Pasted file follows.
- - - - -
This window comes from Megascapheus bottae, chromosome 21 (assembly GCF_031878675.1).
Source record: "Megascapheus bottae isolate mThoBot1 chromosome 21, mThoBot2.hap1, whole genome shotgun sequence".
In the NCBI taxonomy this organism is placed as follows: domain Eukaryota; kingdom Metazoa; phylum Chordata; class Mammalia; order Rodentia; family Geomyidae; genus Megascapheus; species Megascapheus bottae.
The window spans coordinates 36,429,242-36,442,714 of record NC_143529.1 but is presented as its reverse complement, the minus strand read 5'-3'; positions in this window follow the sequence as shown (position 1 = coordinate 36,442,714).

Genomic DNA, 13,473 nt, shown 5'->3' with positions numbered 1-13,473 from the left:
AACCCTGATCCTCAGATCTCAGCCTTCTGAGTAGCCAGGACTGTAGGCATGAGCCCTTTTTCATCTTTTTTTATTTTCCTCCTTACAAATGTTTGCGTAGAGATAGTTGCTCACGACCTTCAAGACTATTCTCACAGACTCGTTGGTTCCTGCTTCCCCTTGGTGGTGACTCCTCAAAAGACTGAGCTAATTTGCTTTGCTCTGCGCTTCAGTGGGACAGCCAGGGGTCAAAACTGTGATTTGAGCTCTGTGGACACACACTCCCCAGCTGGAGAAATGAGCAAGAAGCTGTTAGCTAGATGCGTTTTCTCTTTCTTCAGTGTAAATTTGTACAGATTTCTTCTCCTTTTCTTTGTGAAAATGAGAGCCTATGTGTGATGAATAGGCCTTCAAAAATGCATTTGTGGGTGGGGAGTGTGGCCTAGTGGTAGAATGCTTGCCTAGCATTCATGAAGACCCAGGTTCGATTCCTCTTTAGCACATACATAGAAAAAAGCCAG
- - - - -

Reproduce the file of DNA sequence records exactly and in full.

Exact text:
This window comes from Megascapheus bottae, chromosome 21 (assembly GCF_031878675.1).
Source record: "Megascapheus bottae isolate mThoBot1 chromosome 21, mThoBot2.hap1, whole genome shotgun sequence".
In the NCBI taxonomy this organism is placed as follows: domain Eukaryota; kingdom Metazoa; phylum Chordata; class Mammalia; order Rodentia; family Geomyidae; genus Megascapheus; species Megascapheus bottae.
The window spans coordinates 36,429,242-36,442,714 of record NC_143529.1 but is presented as its reverse complement, the minus strand read 5'-3'; positions in this window follow the sequence as shown (position 1 = coordinate 36,442,714).

Genomic DNA, 13,473 nt, shown 5'->3' with positions numbered 1-13,473 from the left:
AACCCTGATCCTCAGATCTCAGCCTTCTGAGTAGCCAGGACTGTAGGCATGAGCCCTTTTTCATCTTTTTTTATTTTCCTCCTTACAAATGTTTGCGTAGAGATAGTTGCTCACGACCTTCAAGACTATTCTCACAGACTCGTTGGTTCCTGCTTCCCCTTGGTGGTGACTCCTCAAAAGACTGAGCTAATTTGCTTTGCTCTGCGCTTCAGTGGGACAGCCAGGGGTCAAAACTGTGATTTGAGCTCTGTGGACACACACTCCCCAGCTGGAGAAATGAGCAAGAAGCTGTTAGCTAGATGCGTTTTCTCTTTCTTCAGTGTAAATTTGTACAGATTTCTTCTCCTTTTCTTTGTGAAAATGAGAGCCTATGTGTGATGAATAGGCCTTCAAAAATGCATTTGTGGGTGGGGAGTGTGGCCTAGTGGTAGAATGCTTGCCTAGCATTCATGAAGACCCAGGTTCGATTCCTCTTTAGCACATACATAGAAAAAAGCCAG